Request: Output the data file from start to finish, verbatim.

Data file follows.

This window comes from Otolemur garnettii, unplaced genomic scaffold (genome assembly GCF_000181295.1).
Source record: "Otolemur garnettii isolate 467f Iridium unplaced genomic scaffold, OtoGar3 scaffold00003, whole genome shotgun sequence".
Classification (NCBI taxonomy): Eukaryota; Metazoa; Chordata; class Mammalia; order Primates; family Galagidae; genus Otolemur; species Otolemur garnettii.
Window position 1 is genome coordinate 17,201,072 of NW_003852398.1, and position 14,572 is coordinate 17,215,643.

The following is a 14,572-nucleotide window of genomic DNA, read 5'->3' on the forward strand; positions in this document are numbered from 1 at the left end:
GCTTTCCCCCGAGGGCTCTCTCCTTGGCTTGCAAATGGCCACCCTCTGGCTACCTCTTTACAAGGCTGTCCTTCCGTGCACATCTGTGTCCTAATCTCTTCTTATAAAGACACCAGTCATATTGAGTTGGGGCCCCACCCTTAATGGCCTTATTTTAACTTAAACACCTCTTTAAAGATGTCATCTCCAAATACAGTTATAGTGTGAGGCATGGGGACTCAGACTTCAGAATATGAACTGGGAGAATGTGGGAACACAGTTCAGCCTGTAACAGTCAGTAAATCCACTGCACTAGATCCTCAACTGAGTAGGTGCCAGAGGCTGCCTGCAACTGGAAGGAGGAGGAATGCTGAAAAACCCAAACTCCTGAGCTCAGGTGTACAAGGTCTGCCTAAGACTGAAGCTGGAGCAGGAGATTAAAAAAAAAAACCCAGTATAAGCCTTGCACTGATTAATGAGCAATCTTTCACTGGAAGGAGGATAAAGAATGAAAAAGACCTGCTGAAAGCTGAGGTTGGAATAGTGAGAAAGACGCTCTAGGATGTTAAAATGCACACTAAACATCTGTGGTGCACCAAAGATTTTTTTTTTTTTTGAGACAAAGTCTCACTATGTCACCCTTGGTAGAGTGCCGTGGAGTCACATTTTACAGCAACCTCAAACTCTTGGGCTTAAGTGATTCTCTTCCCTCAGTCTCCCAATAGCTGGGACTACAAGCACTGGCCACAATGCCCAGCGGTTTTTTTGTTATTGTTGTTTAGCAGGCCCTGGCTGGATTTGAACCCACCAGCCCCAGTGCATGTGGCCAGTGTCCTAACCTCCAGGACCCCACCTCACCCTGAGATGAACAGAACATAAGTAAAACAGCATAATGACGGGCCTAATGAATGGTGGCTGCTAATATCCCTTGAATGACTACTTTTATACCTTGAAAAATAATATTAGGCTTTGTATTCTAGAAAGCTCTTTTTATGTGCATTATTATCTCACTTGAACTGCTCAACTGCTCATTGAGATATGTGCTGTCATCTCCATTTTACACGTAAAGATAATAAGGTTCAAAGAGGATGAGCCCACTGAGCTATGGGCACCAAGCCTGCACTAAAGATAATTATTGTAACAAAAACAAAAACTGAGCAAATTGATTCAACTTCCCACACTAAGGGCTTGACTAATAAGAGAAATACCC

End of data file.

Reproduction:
This window comes from Otolemur garnettii, unplaced genomic scaffold (genome assembly GCF_000181295.1).
Source record: "Otolemur garnettii isolate 467f Iridium unplaced genomic scaffold, OtoGar3 scaffold00003, whole genome shotgun sequence".
Classification (NCBI taxonomy): Eukaryota; Metazoa; Chordata; class Mammalia; order Primates; family Galagidae; genus Otolemur; species Otolemur garnettii.
Window position 1 is genome coordinate 17,201,072 of NW_003852398.1, and position 14,572 is coordinate 17,215,643.

The following is a 14,572-nucleotide window of genomic DNA, read 5'->3' on the forward strand; positions in this document are numbered from 1 at the left end:
GCTTTCCCCCGAGGGCTCTCTCCTTGGCTTGCAAATGGCCACCCTCTGGCTACCTCTTTACAAGGCTGTCCTTCCGTGCACATCTGTGTCCTAATCTCTTCTTATAAAGACACCAGTCATATTGAGTTGGGGCCCCACCCTTAATGGCCTTATTTTAACTTAAACACCTCTTTAAAGATGTCATCTCCAAATACAGTTATAGTGTGAGGCATGGGGACTCAGACTTCAGAATATGAACTGGGAGAATGTGGGAACACAGTTCAGCCTGTAACAGTCAGTAAATCCACTGCACTAGATCCTCAACTGAGTAGGTGCCAGAGGCTGCCTGCAACTGGAAGGAGGAGGAATGCTGAAAAACCCAAACTCCTGAGCTCAGGTGTACAAGGTCTGCCTAAGACTGAAGCTGGAGCAGGAGATTAAAAAAAAAAACCCAGTATAAGCCTTGCACTGATTAATGAGCAATCTTTCACTGGAAGGAGGATAAAGAATGAAAAAGACCTGCTGAAAGCTGAGGTTGGAATAGTGAGAAAGACGCTCTAGGATGTTAAAATGCACACTAAACATCTGTGGTGCACCAAAGATTTTTTTTTTTTTTGAGACAAAGTCTCACTATGTCACCCTTGGTAGAGTGCCGTGGAGTCACATTTTACAGCAACCTCAAACTCTTGGGCTTAAGTGATTCTCTTCCCTCAGTCTCCCAATAGCTGGGACTACAAGCACTGGCCACAATGCCCAGCGGTTTTTTTGTTATTGTTGTTTAGCAGGCCCTGGCTGGATTTGAACCCACCAGCCCCAGTGCATGTGGCCAGTGTCCTAACCTCCAGGACCCCACCTCACCCTGAGATGAACAGAACATAAGTAAAACAGCATAATGACGGGCCTAATGAATGGTGGCTGCTAATATCCCTTGAATGACTACTTTTATACCTTGAAAAATAATATTAGGCTTTGTATTCTAGAAAGCTCTTTTTATGTGCATTATTATCTCACTTGAACTGCTCAACTGCTCATTGAGATATGTGCTGTCATCTCCATTTTACACGTAAAGATAATAAGGTTCAAAGAGGATGAGCCCACTGAGCTATGGGCACCAAGCCTGCACTAAAGATAATTATTGTAACAAAAACAAAAACTGAGCAAATTGATTCAACTTCCCACACTAAGGGCTTGACTAATAAGAGAAATACCC